Introduction: Fishcage

At some point in college, on a trip to TJ Maxx with a roommate, I marveled at all of the decor and glassware, and had an idea. I wanted to put a fish in a birdcage. At that point in time, I thought it would be easiest to buy a glass cylinder large enough for a fish, and build a cage over it. With the rigors of my classwork, this never happened, but when I was finally out of school, I returned to the idea of the fish in a cage.

In this instructable I will take you through the building of a Fishcage, from ready-made parts with one example that went very smoothly, and another that required a bit of extra work to get a good fit. I will also touch on the basic care of fish in bowls, but please consult with a knowledgeable fish store or online resource to make sure a fish in a bowl is right for you. There are many factors to consider when you are responsible for a living thing.

Step 1: Picking a Cage and Glass Vessel

I started by searching ebay for a classic cage with some decorative value, but birdcages have become very popular (read: expensive) thanks to popular wedding culture. But, also thanks to popular wedding culture, Michael's started carrying many different styles of decorative birdcages. I suggest looking either there, or at JoAnn's, Hobby Lobby, Target, TJ Maxx, Marshall's, or HomeGoods (we just got one of these, and they have some cool cages!). If you want to spend a little more time, but get a more charming cage, check out ebay, craigslist, flea markets, antique stores, or garage sales.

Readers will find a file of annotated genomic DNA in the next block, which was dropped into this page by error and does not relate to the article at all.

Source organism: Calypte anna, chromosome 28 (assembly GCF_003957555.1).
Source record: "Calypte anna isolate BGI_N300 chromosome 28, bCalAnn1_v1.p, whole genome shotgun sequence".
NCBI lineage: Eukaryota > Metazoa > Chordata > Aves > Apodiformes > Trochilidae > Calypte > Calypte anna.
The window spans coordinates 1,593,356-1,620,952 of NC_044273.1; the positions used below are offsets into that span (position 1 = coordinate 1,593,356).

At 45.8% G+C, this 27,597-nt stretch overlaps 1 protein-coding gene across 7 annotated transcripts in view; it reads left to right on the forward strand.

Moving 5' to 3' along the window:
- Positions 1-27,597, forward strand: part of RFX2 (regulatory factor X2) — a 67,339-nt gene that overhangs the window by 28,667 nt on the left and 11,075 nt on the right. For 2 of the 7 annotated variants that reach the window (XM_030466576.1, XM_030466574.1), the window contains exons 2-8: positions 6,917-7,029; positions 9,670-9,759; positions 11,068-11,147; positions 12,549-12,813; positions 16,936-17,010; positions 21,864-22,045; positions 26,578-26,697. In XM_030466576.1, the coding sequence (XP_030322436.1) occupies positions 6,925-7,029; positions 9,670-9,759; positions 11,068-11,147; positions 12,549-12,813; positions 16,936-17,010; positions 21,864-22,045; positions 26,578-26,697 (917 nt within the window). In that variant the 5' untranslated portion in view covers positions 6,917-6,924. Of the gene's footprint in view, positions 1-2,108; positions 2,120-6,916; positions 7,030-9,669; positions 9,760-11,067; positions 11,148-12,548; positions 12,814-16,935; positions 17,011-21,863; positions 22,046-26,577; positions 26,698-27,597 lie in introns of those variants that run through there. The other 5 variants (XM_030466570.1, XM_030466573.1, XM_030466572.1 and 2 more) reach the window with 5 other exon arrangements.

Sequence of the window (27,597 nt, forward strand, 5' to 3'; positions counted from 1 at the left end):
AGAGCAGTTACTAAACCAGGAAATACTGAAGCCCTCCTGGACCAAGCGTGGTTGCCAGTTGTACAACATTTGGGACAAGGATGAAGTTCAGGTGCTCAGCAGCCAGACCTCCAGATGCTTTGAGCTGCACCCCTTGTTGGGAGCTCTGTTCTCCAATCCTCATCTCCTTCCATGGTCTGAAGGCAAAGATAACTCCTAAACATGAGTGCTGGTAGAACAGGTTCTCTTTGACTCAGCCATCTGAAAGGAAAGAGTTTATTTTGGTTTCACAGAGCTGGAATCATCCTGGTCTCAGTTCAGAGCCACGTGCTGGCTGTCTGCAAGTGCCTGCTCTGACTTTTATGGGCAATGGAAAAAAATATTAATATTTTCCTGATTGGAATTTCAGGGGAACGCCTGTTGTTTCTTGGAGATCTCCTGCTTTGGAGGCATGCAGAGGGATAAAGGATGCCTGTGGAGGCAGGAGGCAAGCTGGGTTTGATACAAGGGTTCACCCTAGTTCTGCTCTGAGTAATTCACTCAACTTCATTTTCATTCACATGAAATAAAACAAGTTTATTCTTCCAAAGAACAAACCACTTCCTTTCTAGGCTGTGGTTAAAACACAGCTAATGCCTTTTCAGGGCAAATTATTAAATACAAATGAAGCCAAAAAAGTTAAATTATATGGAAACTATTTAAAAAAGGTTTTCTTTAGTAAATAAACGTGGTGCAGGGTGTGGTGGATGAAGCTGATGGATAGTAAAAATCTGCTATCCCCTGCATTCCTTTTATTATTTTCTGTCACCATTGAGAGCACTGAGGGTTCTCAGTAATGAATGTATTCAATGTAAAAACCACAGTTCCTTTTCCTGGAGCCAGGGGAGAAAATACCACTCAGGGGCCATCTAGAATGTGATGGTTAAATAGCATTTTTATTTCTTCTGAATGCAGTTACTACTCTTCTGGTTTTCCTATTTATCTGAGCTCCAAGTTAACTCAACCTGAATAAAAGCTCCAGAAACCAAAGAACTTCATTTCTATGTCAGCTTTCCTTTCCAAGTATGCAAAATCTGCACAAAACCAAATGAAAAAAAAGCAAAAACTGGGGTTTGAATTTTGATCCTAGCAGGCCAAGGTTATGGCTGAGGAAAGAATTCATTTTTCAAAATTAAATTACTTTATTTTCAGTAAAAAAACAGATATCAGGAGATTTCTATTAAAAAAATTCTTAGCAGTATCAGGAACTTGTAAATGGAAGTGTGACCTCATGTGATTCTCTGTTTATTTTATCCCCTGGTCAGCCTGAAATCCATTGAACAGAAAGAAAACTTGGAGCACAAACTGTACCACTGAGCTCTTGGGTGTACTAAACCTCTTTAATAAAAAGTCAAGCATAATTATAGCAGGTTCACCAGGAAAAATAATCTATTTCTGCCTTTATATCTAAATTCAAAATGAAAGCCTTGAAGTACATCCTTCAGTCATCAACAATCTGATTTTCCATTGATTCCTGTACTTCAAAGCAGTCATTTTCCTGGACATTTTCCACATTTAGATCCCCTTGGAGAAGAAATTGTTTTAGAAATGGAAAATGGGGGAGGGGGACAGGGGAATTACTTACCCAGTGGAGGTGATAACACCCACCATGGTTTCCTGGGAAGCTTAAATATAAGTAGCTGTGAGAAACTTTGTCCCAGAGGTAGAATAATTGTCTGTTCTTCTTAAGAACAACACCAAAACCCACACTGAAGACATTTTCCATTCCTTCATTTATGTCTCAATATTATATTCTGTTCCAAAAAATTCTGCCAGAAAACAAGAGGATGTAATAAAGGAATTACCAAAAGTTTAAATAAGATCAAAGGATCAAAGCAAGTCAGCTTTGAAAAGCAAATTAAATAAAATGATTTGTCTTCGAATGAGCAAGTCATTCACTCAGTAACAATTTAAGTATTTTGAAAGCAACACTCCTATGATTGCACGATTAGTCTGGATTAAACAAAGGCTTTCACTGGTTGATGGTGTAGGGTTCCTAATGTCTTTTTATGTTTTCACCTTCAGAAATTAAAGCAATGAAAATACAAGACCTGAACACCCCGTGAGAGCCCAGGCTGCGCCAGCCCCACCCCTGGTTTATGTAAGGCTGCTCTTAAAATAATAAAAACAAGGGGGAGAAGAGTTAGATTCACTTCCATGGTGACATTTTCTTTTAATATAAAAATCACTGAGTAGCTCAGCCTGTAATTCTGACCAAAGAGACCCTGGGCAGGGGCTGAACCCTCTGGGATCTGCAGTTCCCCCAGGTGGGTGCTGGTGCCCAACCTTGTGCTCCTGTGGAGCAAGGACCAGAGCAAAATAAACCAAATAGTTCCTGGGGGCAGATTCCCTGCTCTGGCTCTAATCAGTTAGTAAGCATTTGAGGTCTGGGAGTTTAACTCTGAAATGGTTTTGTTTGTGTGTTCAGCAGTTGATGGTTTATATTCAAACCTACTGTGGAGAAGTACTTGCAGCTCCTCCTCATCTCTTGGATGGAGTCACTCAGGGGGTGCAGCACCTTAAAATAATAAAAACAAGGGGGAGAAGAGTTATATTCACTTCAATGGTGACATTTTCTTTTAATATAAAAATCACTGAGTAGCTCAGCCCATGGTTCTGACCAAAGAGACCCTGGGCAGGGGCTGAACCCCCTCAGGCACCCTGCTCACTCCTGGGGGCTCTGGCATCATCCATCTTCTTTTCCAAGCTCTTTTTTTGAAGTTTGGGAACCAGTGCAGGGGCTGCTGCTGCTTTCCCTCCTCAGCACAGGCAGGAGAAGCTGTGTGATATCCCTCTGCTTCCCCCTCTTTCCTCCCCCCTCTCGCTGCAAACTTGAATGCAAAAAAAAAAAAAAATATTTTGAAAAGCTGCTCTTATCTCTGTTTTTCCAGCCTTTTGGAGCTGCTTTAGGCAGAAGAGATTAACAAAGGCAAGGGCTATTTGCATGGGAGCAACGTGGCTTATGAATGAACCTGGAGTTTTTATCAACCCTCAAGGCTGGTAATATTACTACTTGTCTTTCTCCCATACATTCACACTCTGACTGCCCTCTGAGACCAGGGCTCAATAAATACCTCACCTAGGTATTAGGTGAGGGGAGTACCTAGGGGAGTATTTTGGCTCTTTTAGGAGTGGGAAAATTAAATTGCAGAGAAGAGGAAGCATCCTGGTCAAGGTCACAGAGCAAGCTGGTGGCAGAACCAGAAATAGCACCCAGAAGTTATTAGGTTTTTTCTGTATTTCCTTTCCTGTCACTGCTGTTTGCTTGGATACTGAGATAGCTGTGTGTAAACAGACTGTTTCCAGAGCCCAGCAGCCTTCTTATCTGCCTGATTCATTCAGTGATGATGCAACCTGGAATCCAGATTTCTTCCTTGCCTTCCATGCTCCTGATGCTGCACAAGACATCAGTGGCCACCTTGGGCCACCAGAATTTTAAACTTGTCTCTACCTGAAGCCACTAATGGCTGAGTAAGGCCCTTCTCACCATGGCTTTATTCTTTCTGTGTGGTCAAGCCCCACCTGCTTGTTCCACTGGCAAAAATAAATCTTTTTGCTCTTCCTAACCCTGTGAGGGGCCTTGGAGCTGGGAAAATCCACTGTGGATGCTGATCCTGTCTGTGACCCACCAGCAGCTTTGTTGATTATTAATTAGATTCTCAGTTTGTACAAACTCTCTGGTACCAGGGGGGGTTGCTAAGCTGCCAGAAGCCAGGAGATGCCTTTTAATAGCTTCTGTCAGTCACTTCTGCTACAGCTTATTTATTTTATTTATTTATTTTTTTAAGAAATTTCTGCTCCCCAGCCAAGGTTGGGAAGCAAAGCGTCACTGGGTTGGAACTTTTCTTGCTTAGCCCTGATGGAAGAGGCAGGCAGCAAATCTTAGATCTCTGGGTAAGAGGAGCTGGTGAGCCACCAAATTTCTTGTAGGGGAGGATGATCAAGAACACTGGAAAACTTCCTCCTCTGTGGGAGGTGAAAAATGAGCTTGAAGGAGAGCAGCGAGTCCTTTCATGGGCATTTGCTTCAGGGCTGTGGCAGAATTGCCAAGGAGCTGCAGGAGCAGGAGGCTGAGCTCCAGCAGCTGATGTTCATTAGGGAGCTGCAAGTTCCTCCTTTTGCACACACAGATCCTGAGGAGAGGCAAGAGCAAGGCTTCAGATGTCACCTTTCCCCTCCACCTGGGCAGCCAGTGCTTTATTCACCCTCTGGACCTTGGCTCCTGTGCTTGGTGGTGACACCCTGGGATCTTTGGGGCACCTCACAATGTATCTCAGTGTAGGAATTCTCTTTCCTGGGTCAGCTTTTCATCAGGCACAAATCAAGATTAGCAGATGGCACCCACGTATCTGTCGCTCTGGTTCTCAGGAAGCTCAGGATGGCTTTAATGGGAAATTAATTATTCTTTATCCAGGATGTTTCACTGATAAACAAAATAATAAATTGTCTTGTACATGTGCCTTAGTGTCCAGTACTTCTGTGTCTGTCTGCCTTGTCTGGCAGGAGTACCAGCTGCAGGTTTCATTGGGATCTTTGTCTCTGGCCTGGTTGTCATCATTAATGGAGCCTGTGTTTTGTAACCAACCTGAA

Most of the stores I mentioned above are also good for glass vases. Some other places to look for large cylindrical vases are Ikea, Pier One Imports, World Market, and online. You are looking for a glass vessel that will fit in the cage, obviously, and is only as tall as the cylindrical part of the cage.

Next, head to your local pet store to get all of your fish accouterments.

  • So, the final list of what you will need looks something like this:
  • A cage that has a big enough volume for the fish you want
  • A glass cylinder that will fit the cage (with or without modification)
  • Spray paint (optional)
  • Water conditioner or pre-conditioned water
  • GravelFish bowl decor and / or plantsA small bowl heater
  • A filter (optional)Aquarium saltWater conditioner

And if your cage does not quite fit:

  • Wire cutters or snips
  • A Dremel with cutting and grinding attachments or other small rotary tool with these attachments
  • JB Weld or soldering equipment
  • Files

Finally you will want a fish and food, but you probably shouldn't purchase this just yet...

I chose the ready-made route, and got my cages at Michael's, and both glass cylinders at TJ Maxx. I got lucky with the my first cage, and found a glass vase that dropped right in, and fit perfectly (not shown).

For the second cage, which is shown, the glass was the perfect height, but did not fit inside right away. I could tell that the glass would fit, if not for four thicker bars that ran the whole height of the cage. You might be able to see one of the offending bars in the third and fourth pictures. I will show you how I fixed this issue in the next step. If your glass fits perfectly in your cage, move on to Step 3, you lucky dog you.